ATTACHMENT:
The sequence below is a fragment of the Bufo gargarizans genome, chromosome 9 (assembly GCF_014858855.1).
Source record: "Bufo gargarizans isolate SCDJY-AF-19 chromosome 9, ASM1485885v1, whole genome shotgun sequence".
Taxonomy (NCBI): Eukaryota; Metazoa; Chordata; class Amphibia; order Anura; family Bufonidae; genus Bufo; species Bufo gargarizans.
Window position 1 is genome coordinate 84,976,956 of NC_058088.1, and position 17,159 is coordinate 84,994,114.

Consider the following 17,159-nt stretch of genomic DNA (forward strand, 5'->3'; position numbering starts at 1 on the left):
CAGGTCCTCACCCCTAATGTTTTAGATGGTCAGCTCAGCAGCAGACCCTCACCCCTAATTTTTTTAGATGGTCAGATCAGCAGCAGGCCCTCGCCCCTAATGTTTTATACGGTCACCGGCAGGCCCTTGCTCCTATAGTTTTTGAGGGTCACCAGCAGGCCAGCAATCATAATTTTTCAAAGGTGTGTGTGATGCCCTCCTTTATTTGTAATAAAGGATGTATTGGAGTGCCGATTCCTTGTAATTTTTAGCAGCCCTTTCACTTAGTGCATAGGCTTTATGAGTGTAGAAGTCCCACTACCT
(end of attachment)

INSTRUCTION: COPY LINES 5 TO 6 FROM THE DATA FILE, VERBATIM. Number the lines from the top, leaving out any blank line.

Consider the following 17,159-nt stretch of genomic DNA (forward strand, 5'->3'; position numbering starts at 1 on the left):
CAGGTCCTCACCCCTAATGTTTTAGATGGTCAGCTCAGCAGCAGACCCTCACCCCTAATTTTTTTAGATGGTCAGATCAGCAGCAGGCCCTCGCCCCTAATGTTTTATACGGTCACCGGCAGGCCCTTGCTCCTATAGTTTTTGAGGGTCACCAGCAGGCCAGCAATCATAATTTTTCAAAGGTGTGTGTGATGCCCTCCTTTATTTGTAATAAAGGATGTATTGGAGTGCCGATTCCTTGTAATTTTTAGCAGCCCTTTCACTTAGTGCATAGGCTTTATGAGTGTAGAAGTCCCACTACCT